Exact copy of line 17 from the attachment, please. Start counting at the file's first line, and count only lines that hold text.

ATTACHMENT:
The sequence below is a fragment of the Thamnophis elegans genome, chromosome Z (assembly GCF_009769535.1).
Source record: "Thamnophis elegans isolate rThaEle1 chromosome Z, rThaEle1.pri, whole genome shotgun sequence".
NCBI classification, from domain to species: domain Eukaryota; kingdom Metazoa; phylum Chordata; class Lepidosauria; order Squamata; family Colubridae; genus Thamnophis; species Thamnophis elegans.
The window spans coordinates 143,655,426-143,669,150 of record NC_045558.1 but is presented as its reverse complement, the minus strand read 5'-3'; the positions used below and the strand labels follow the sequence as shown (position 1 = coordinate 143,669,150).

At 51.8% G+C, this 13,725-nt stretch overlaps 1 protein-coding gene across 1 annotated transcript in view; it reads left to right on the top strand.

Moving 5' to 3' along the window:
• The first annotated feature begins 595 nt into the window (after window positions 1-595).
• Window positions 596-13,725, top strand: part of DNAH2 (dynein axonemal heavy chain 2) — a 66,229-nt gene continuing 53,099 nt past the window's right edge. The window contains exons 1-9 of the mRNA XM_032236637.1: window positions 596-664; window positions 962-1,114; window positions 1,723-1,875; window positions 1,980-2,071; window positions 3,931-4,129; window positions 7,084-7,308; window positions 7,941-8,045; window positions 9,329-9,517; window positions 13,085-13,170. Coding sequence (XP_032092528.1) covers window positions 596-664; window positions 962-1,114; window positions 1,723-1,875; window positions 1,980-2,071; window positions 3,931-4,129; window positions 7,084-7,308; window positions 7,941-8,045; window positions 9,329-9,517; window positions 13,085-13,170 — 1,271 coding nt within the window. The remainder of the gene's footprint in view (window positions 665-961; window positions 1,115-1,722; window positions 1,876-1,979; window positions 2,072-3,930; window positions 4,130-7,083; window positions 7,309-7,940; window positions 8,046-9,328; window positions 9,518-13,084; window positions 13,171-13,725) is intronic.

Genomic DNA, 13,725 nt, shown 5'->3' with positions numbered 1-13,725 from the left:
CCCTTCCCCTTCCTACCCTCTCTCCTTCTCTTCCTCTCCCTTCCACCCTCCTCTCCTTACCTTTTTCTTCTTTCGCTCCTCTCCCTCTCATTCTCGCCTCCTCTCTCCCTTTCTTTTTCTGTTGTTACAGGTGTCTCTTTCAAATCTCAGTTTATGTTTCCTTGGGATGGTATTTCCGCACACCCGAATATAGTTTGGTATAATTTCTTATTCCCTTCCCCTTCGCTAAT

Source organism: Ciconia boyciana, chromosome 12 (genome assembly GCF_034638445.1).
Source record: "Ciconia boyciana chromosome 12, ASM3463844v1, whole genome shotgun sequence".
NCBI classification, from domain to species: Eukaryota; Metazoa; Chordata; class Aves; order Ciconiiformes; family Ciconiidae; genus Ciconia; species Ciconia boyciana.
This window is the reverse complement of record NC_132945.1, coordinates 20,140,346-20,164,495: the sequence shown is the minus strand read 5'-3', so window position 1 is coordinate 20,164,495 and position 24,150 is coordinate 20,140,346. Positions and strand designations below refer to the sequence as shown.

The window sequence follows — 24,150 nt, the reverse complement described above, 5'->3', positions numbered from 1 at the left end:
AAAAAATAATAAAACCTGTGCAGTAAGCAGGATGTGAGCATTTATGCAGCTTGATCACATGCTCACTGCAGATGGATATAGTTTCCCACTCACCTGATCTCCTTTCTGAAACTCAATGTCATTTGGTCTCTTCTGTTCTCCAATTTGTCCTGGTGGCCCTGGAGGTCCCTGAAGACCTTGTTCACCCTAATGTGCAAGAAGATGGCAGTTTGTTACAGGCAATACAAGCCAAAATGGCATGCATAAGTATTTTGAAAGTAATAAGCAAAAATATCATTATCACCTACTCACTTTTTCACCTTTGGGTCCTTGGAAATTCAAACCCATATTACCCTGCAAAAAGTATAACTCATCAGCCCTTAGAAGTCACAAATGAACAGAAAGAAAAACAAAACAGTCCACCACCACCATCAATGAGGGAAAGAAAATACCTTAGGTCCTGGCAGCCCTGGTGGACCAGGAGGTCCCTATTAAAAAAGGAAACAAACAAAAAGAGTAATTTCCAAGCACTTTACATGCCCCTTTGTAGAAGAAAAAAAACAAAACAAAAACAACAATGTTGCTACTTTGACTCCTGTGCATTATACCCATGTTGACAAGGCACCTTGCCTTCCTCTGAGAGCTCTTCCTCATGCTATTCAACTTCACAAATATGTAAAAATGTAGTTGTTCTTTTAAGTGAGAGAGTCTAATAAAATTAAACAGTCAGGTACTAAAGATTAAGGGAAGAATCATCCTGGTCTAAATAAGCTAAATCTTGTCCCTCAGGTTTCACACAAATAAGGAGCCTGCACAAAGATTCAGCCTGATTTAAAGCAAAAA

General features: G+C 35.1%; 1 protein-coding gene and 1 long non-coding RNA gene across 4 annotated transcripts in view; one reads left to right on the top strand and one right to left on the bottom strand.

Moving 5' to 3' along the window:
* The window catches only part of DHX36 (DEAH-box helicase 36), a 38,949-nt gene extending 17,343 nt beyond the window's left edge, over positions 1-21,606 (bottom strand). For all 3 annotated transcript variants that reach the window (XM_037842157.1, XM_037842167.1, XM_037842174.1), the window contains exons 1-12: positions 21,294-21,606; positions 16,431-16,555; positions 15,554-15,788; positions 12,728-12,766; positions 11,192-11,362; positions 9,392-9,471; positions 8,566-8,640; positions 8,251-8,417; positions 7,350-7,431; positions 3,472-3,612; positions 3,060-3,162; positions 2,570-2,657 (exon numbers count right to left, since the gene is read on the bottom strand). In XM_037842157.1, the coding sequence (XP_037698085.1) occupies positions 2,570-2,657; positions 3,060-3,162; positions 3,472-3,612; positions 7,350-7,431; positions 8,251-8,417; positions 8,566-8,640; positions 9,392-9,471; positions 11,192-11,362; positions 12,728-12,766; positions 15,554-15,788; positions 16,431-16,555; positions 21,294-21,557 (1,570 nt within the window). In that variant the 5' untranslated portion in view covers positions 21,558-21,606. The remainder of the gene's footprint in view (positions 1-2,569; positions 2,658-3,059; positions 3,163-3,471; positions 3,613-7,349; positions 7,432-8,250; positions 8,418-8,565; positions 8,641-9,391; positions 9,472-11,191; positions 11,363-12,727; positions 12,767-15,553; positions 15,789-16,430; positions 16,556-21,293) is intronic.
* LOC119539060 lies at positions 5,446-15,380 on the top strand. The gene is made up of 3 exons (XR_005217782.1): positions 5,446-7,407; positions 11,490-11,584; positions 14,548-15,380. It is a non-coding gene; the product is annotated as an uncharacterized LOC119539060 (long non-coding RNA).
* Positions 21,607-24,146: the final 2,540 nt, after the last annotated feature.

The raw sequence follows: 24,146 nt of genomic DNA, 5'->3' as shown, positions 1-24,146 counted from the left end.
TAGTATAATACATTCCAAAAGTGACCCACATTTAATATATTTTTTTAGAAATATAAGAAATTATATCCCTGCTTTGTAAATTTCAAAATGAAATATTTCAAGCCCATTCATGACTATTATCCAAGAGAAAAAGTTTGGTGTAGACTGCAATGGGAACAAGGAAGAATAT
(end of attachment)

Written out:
General features: G+C 35.1%; 1 protein-coding gene and 1 long non-coding RNA gene across 4 annotated transcripts in view; one reads left to right on the top strand and one right to left on the bottom strand.